My name is Jim Bearden, and I hope you find something here you like. This is a chance to share with all of you some of the things I like to do. As you can see from the headings, that includes music (singing, playing– mostly on guitar — and writing songs), photography, writing software, and doing outdoor things — hiking, backpacking, and canoeing in the warmer months, cross-country skiing when there’s snow. After about 25 years of developing software for various Silicon Valley companies (mostly in the medical instruments business), I retired a few years ago and moved to a house in the Sierra Nevada, right next to Calaveras Big Trees State Park, where I’ve spent a lot of time doing volunteer work since then. I also like to spend time in some of the other places in our neighborhood, like Yosemite National Park, where the picture of me (above) was taken — I’m standing at Glacier Point, which we had skied out to from Badger Pass, and that’s Yosemite Valley in the (distant) background. Nice neighborhood.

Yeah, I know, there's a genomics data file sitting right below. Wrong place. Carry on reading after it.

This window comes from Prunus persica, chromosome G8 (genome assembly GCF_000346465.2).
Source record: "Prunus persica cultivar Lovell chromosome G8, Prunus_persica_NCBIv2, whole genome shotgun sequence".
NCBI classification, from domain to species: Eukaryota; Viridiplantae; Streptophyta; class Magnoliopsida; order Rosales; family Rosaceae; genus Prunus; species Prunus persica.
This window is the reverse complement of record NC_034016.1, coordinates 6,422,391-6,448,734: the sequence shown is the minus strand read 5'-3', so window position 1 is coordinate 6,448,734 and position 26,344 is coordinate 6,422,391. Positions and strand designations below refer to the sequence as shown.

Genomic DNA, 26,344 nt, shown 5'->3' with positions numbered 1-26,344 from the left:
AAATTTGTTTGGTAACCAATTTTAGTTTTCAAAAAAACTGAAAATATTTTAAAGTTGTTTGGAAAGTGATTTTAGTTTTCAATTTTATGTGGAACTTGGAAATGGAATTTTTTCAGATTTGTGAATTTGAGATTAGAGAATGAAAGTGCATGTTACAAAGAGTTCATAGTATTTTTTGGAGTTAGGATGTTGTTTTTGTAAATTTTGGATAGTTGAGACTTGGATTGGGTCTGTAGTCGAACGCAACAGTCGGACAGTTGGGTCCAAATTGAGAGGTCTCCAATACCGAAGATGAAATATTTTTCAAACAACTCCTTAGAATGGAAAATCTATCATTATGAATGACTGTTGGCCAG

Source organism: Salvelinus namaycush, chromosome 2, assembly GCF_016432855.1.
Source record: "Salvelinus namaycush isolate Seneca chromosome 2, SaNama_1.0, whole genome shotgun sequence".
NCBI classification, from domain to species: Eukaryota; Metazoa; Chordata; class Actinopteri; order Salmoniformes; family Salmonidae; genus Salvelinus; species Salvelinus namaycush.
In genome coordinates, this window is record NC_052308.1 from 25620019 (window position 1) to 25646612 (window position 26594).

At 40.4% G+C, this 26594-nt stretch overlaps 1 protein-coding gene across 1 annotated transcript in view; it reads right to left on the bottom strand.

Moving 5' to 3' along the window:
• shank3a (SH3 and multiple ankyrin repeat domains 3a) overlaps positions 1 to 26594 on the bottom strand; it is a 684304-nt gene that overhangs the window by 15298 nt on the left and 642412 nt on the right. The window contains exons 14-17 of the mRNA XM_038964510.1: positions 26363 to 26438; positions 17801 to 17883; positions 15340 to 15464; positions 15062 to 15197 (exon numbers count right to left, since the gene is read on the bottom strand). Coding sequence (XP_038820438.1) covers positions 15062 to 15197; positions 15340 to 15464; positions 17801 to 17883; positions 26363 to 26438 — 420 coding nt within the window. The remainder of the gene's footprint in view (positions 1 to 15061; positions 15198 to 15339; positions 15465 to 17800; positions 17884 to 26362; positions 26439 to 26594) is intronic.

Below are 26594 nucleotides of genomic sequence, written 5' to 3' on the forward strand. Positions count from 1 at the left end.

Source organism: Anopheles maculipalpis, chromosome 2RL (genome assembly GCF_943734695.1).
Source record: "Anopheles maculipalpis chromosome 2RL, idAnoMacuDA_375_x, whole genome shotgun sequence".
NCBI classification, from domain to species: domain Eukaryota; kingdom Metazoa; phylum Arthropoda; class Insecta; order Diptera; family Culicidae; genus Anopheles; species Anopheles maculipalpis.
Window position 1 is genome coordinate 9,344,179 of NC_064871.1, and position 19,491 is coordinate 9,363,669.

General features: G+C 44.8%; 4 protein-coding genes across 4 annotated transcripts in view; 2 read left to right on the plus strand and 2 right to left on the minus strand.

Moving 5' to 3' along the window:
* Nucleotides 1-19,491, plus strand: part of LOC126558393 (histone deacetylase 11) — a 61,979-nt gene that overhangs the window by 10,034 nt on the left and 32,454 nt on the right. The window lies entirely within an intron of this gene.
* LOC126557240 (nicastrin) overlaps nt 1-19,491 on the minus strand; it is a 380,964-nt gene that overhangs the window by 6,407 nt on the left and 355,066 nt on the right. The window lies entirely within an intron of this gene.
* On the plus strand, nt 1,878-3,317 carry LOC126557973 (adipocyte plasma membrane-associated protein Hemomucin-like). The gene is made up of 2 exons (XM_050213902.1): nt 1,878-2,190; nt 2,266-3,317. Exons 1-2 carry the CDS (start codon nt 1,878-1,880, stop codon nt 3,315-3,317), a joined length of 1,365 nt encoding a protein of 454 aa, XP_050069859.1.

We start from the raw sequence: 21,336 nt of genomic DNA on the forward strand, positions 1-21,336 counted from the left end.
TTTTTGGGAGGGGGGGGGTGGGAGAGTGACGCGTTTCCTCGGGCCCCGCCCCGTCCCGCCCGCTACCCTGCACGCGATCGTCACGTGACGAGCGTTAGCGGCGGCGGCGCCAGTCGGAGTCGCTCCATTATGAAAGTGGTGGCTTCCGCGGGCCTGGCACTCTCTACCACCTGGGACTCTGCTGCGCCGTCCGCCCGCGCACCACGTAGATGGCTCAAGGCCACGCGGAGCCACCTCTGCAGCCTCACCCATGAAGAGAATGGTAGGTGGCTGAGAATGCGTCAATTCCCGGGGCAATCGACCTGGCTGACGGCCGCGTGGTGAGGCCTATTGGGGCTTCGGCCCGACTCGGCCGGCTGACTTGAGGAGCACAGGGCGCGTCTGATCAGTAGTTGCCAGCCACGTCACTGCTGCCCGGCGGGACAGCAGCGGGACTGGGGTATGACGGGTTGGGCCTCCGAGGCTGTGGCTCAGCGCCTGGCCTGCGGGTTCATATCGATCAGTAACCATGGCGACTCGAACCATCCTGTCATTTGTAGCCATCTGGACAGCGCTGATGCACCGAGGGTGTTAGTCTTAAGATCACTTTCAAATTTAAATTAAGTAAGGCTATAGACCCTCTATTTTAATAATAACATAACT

Why “Sky Pilot”? You may be curious about why I’ve used the name “Sky Pilot” for several of my activities. From my essay (and song) about John Denver, you might think it came from a personal interest in flying; or, from my interest in music, from the song of the same name, by Eric Burdon and The Animals. It wasn’t either one of those: where it actually came from was the outdoor activities, like hiking, mentioned above. One of the things we like to do on these trips is to identify wildflowers, so when I was trying to think of a name to call my operation, it seemed natural to name it after one of the wildflowers we had seen. The flower I chose, the Sky Pilot (Polemonium eximium), is one that most people haven’t seen: you only see them at altitudes of 10,000 to 13,000 feet in the Sierra Nevada. Our guide book calls it the “king of the mountain.” I took the pictures of sky pilots which you see on several pages on this site, on a couple of trips up Mount Dana (at an altitude of about 12,000 feet), in Yosemite National Park. It is a beautiful flower, all the more remarkable for the harsh environment in which it survives. I hope some of my creations can live up to the example it sets.
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